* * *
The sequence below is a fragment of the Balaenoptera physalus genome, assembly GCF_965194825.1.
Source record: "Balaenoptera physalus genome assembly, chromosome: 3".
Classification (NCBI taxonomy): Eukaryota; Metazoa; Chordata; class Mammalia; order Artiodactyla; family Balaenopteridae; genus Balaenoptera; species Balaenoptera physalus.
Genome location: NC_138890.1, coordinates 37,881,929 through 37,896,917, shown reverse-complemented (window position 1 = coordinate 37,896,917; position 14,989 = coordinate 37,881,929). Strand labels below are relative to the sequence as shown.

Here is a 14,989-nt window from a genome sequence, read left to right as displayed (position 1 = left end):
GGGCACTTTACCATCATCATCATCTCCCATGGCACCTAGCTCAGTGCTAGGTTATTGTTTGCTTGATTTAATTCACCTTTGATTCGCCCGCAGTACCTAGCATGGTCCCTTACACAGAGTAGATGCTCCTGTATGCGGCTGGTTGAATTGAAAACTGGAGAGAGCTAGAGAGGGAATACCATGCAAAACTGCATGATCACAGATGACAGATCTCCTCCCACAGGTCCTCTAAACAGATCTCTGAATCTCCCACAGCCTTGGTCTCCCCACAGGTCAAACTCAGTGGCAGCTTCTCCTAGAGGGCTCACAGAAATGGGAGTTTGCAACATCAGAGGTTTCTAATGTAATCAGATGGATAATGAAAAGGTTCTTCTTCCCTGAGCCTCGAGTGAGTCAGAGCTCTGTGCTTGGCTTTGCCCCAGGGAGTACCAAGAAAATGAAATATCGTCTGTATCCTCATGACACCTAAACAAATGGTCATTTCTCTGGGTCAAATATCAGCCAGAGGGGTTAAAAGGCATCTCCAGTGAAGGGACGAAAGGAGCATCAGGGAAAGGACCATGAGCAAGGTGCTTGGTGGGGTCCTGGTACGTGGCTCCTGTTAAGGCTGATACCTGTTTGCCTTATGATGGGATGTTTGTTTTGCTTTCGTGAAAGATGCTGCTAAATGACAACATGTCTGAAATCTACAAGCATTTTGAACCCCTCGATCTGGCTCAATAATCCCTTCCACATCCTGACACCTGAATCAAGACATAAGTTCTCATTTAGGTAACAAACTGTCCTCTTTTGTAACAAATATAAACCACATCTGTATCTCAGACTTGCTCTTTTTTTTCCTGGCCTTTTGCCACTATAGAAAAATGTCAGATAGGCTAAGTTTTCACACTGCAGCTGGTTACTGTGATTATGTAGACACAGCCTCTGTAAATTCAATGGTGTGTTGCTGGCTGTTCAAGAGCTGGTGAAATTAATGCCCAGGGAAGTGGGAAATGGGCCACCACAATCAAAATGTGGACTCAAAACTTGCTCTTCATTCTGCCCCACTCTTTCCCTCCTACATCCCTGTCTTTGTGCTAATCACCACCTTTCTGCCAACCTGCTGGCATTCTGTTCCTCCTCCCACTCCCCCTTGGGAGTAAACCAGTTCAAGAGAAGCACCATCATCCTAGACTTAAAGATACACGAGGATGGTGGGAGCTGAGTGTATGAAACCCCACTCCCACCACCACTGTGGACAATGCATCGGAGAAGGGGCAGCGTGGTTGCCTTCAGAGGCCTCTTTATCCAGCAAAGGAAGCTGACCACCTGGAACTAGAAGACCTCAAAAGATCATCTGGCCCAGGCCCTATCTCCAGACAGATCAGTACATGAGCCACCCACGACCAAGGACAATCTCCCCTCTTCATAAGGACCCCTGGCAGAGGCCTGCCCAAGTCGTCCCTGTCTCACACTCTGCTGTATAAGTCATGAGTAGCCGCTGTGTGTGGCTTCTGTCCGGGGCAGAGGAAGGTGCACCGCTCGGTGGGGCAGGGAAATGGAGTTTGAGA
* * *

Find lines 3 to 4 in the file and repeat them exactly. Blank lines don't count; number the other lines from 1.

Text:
Classification (NCBI taxonomy): Eukaryota; Metazoa; Chordata; class Mammalia; order Artiodactyla; family Balaenopteridae; genus Balaenoptera; species Balaenoptera physalus.
Genome location: NC_138890.1, coordinates 37,881,929 through 37,896,917, shown reverse-complemented (window position 1 = coordinate 37,896,917; position 14,989 = coordinate 37,881,929). Strand labels below are relative to the sequence as shown.